Also, on January 12, John Tenanes told the Menlo Park Planning commission that Facebook is issuing a challenge to Silicon Valley employers to join them in contributing financially to filling the gap in the Bay Trail.

I seriously doubt that Facebook would invite a front page story in the newspaper, and have an exec discuss their goal for for the Bay Trail, if all they were going to do was to "create a survey for employees." I believe that Facebook is seriously and sincerely committed to alternative transportation, including cycling, because it helps them achieve their own goals.

When the Facebook campus is built out, they will have parking for only about half their employees. Facebook will face penalties from Menlo Park if they go above the trip cap in the EIR/development agreement. Facebook had over 40% of their employees get to work without driving alone in Palo Alto. They didn't do this just by creating a survey - but by using surveys and many other tools to create and communicate programs that help employees get to work without driving.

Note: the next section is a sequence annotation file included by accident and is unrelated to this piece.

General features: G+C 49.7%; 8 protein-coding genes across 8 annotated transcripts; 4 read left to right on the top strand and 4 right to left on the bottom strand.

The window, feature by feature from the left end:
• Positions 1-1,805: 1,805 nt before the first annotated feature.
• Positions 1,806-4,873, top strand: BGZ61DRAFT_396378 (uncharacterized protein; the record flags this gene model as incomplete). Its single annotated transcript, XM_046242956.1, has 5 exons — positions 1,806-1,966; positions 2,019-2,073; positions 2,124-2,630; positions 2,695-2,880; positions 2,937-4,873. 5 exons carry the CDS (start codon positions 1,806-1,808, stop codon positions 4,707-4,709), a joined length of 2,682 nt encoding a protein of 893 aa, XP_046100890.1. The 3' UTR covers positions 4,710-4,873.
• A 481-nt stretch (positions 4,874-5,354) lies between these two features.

Also, with regard to "burden Caltrain" - I have called in public meetings for Facebook to open shuttles to/from Caltrain to the public, much like the stanford Marguerite service. And when Facebook riders take Caltrain, that helps Caltrain's bottom line. Caltrain's ridership has been going up, and their financial performance has been improving.


bike rider
Menlo Park: Fair Oaks
on Feb 1, 2012 at 1:26 pm
bike rider, Menlo Park: Fair Oaks
on Feb 1, 2012 at 1:26 pm

"What about fixing the track crossing on Marsh, both east and west bound? It's awful through there on a bike." I ditto this.